Saturday, March 6, 2010

Let the maple syruping begin!

Thursday morning, our first adventure with maple syrup began. Before leaving for work, Mike went out to one of the maple groves and put ten taps into nine maple trees. Jonathan checked on the taps during the day. At first, it was slow. Some buckets remained empty for a few hours, but a couple trees had three inches of sap within a few hours. By mid-afternoon, three buckets were half full, so Jonathan emptied them. We assumed the buckets would be fine until Friday morning.

Friday started with eight trips across the creek to empty buckets. The buckets on the south end of the grove were completely full, and these are two gallon buckets.
The 10-gallon evaporator was full in no time.
We were filling additional pots on the stove, and we were looking for additional containers to store sap until the boiling sap had evaporated enough moisture for us to add more fresh sap to the pots. By the end of the day, we had collected almost 30 gallons of sap.

We boiled all day, and we still had sap sitting in pitchers and milk buckets, waiting to be added to the pots. And of course, we kept going across the creek, emptying more buckets so they wouldn't overflow. We had to stop boiling in the house when the sun went down, because we had to close windows, and the humidity started building up on windows quickly! By midnight, we decided we would be able to go to bed without worrying about the sap suddenly becoming syrup and being ruined before we got up in the morning. Just to be safe, Mike did check on it around 3:30, and the big evaporator was down about halfway.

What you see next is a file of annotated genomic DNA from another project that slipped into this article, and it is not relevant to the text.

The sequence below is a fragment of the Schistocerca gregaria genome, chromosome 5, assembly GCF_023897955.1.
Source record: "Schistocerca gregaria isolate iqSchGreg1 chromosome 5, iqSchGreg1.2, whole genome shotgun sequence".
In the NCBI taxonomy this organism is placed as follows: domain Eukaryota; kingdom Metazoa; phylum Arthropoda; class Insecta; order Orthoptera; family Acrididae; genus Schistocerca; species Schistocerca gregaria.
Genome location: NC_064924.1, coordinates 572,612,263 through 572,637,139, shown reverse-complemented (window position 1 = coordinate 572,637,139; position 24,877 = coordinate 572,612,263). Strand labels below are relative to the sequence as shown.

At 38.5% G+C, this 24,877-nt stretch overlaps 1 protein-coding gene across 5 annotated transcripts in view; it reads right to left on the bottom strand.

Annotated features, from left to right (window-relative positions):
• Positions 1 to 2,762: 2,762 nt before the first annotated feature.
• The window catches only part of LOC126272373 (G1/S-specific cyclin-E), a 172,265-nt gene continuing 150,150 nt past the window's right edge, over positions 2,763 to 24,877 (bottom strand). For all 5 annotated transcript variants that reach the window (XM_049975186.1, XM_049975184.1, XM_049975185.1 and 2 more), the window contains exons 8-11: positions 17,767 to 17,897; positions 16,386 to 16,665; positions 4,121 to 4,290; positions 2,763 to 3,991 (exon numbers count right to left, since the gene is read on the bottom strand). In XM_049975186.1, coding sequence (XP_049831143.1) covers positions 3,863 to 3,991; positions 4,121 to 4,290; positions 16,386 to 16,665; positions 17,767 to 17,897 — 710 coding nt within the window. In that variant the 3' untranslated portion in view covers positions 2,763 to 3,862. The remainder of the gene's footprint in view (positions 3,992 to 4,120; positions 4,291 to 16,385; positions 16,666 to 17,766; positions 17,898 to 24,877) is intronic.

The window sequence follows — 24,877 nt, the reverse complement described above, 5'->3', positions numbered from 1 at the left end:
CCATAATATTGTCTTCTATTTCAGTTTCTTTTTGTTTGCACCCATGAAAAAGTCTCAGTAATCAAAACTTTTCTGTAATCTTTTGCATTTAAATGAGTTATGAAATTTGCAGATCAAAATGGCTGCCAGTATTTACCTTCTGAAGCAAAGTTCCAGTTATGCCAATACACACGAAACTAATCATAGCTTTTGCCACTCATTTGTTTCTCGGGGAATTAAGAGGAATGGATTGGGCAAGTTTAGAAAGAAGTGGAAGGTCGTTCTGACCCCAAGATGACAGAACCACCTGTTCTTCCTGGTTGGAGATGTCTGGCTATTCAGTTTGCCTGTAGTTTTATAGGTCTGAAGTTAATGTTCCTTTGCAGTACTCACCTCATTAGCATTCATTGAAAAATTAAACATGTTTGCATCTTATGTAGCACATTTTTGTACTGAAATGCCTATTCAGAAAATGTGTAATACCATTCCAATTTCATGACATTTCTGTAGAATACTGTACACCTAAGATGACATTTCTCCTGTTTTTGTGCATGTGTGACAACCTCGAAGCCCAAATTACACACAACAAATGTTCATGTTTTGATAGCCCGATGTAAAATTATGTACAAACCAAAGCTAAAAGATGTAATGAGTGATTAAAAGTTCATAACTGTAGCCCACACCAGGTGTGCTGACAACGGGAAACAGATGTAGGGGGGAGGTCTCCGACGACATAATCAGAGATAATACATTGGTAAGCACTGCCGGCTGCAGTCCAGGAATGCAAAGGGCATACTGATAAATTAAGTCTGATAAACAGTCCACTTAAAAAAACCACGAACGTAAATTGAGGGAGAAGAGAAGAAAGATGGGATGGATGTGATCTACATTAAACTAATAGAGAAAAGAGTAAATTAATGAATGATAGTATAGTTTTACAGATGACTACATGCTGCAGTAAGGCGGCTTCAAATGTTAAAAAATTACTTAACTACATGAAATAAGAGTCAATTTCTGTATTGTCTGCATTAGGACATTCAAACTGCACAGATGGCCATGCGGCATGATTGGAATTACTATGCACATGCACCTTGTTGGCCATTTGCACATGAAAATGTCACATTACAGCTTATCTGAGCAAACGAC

By this morning, the sap was close enough to syrup that I had some on my homemade yogurt. It was so delicious! However, it wasn't quite "real" syrup yet, and if we were to bottle it at this stage, it would grow mold, because it still needed to be evaporated more, so we started adding more fresh sap to the pot. We're hoping by the end of today, we'll have boiled down the sap enough that we will be able to bottle our first three or four quarts of syrup.

14 comments:

Henwhisperer said...

You can make a wonderful beer from the maple sap. We did that one year using a Mr. Beer rig. Just an idea for you.

Genny said...

I can't imagine making my own maple syrup, but it does appeal to me very much. Once it's all boiled down, will it keep in closed containers without getting moldy, or will you have to process it somehow like canning vegetables?

Chef E said...

I would love to be an intern for you!

Seriously this blog is one of my favs with all your information and sharing here...love it!

Chef E said...

I would love to be an intern for you!

Seriously this blog is one of my favs with all your information and sharing here...love it!

Deborah @ Antiquity Oaks said...

Henwhisperer, I didn't know you could make beer from maple syrup, but then I don't like beer. I'll mention this to my husband! I'm hoping the grape vines produce enough this year to make wine.

Genny, once it's boiled down to the point where the sugar content is high enough, you put it in jars or bottles while still at least 180 degrees, and it keeps, just like canned jam that you make at home.

Chef E, aw, thanks! If you can ever get away from New Jersey for a couple weeks (or more), drop me an email and we'll see what we can work out.

Hrist said...